Choosing a school for your child is a big decision – so how do you ensure you make the right choice for your child?

All parents want the same thing from their child’s school – for their child to be happy, learn and thrive in a supportive environment. There are many wonderful government schools in WA but there are many other options available, from schools providing a religious-based education, to schools that have a teaching philosophy that differs from the mainstream.

Do your research and talk to the schools and other parents to help make your decision – and remember that you know your child best and what will be the best decision for your child and family. We take a look at the range of schooling options available for your consideration.



According to ABS Schools Australia, as of 2013 there were 768 government schools (both primary and secondary) in Western Australia.

If you want to enrol your child into a local government school, you should note that each school has an ‘enrolment zone’, so you will have to check which school zone your address falls into. However, even with these school zones in place you do still have some choice when it comes to choosing a Government school for your child. If you wish to enrol your child in a government school that is outside of your local government school zone or district (for example, you might wish to enrol your child in a school that is close to a grandparent’s house or to your workplace) you can apply – but a place is not guaranteed.

In addition to your options if you are considering government schooling, there are also independent public schools, which are government schools that have increased autonomy to make decisions at a local level. Like government schools, independent public schools do not charge tuition fees to parents or have selective enrolment processes.

A Department of Education spokesperson says the Australian Government believes students should have access to high quality education with access to the best teachers and an up-to-date and relevant curriculum.

“Under the students-first approach, the Australian Government will work with the states and territories, teachers and parents to focus on four key areas: teacher quality, school autonomy, parental engagement and a strong curriculum,” they state.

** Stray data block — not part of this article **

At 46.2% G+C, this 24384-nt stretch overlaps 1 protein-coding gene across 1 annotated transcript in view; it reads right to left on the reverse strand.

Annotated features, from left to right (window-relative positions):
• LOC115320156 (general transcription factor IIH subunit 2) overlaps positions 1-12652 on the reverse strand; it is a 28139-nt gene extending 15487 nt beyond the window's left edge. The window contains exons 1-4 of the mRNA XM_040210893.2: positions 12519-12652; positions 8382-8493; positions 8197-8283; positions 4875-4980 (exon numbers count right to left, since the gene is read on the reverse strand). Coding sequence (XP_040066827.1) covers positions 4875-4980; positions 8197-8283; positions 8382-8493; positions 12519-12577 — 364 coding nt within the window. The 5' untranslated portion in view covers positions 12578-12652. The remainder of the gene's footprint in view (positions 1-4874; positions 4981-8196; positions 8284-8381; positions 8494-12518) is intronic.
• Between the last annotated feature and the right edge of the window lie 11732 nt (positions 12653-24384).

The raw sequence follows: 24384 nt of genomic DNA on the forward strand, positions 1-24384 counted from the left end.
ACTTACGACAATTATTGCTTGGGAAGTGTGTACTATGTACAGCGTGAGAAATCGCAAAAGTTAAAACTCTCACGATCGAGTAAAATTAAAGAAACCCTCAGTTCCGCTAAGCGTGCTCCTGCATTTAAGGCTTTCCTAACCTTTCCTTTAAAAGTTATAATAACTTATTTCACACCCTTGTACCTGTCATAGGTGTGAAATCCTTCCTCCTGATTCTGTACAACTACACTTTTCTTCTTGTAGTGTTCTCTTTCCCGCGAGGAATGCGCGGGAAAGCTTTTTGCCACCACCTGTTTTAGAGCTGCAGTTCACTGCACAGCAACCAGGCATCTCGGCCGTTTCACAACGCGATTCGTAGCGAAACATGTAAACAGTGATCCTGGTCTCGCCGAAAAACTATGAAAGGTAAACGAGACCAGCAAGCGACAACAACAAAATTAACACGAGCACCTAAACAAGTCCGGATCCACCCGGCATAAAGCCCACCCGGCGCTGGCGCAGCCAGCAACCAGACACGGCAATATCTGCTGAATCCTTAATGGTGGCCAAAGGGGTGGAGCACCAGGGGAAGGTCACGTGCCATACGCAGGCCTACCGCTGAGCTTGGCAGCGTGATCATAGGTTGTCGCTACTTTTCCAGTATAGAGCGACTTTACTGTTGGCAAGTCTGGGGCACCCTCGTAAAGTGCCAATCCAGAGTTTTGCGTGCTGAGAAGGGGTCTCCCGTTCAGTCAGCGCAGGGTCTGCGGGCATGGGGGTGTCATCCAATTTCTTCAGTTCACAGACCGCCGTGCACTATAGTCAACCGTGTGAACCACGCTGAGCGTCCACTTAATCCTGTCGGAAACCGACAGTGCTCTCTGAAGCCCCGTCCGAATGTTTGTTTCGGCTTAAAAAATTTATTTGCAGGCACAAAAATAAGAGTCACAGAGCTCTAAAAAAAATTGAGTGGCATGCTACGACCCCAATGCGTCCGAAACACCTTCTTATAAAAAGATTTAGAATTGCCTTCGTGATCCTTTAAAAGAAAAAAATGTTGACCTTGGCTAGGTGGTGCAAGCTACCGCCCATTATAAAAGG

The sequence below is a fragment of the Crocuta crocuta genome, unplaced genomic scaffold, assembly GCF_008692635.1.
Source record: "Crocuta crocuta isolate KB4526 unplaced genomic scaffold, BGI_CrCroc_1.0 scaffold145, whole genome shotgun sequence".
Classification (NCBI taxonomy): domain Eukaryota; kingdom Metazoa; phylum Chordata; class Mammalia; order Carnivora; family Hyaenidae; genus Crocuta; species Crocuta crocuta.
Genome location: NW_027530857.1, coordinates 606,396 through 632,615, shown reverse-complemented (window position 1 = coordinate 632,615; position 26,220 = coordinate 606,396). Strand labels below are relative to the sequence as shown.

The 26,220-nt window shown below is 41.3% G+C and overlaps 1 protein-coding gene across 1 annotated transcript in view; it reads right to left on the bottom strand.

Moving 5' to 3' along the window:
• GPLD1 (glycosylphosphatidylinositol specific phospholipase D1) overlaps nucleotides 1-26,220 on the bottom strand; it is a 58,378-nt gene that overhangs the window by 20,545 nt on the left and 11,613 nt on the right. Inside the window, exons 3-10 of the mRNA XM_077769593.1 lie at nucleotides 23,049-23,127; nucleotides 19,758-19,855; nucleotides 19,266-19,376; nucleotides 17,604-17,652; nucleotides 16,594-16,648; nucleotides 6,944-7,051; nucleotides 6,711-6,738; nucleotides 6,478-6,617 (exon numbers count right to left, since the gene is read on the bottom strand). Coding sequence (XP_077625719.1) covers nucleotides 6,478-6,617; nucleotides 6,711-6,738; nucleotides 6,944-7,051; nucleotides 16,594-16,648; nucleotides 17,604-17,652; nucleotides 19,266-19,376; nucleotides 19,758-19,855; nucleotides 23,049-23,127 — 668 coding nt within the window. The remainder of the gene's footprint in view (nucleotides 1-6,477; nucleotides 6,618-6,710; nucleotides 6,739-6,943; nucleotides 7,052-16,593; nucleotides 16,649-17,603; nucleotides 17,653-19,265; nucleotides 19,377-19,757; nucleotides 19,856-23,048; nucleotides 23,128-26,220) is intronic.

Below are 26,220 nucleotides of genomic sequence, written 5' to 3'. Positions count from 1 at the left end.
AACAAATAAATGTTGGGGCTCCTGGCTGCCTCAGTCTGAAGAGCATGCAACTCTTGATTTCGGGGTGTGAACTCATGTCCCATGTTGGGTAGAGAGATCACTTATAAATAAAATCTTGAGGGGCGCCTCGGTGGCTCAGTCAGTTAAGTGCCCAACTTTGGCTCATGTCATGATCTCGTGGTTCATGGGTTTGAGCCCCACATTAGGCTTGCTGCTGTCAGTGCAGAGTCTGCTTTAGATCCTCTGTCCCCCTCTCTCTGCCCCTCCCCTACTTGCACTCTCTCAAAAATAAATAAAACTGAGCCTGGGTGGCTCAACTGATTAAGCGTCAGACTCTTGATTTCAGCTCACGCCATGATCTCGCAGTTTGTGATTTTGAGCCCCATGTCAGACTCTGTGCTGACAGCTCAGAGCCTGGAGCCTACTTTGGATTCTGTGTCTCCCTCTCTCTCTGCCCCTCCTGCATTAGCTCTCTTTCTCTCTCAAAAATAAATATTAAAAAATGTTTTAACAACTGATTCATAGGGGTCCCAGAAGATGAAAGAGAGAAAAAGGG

“While we understand that there are always going to be some bad influences wherever they go, we think that in a Christian school they are far more likely to learn in a gentle and positive environment.”


For Mel Hearse, the choice to send her boys Max (9) and Sam (7) to her local government school was an easy one because she says they live in a great school district. “We plan to send them onto the high school as well as we are lucky enough to be in the school district for a high school with a lot of quality programs that many kids apply for out of district, so there was no need to get them into a feeder private school in primary school,” she says. “If we weren’t living here and guaranteed a spot at the high school, I would have explored more private schools but as we do, it was unnecessary.”

For further information about Government schooling in WA, visit

“While we understand that there are always going to be some bad influences wherever they go, we think that in a Christian school they are far more likely to learn in a gentle and positive environment.”


The Association of Independent Schools of Western Australia currently has 144 member schools (not including Catholic or Government members), enrolling 68,786 students (as per 2014 February Census data).

Valerie Gould, executive director of the Association of Independent Schools of Western Australia, says the independent sector has the largest range of schools in the three sectors including Christian, Jewish, Steiner, Montessori, Islamic and Community schools.